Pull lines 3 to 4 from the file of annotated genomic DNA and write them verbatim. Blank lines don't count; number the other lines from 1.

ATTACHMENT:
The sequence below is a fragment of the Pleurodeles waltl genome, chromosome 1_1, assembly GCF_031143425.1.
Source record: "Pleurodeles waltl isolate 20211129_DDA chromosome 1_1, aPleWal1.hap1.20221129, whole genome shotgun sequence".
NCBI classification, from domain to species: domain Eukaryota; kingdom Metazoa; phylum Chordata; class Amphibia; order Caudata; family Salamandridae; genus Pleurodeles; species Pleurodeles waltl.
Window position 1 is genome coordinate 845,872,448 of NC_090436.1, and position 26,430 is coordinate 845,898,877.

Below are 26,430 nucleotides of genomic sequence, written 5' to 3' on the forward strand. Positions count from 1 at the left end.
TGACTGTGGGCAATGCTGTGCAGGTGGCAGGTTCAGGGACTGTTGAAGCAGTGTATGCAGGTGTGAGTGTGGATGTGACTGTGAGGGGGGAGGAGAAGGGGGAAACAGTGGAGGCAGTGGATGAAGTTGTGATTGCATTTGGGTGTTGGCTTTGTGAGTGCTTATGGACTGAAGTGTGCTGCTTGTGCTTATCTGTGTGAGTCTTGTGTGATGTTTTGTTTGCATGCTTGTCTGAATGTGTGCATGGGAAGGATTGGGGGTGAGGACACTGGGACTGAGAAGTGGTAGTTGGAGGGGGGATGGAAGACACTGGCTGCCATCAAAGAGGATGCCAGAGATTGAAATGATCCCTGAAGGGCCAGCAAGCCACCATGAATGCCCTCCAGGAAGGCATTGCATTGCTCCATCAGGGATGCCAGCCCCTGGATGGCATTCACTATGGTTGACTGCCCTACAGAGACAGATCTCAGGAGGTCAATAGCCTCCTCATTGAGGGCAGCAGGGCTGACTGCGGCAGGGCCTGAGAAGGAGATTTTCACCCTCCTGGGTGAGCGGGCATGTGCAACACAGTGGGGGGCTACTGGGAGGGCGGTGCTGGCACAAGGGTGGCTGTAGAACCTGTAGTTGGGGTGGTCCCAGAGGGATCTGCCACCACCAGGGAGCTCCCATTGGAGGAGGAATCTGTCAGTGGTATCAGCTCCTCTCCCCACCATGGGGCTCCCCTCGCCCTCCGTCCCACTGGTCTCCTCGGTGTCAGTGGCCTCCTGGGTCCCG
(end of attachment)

NCBI classification, from domain to species: domain Eukaryota; kingdom Metazoa; phylum Chordata; class Amphibia; order Caudata; family Salamandridae; genus Pleurodeles; species Pleurodeles waltl.
Window position 1 is genome coordinate 845,872,448 of NC_090436.1, and position 26,430 is coordinate 845,898,877.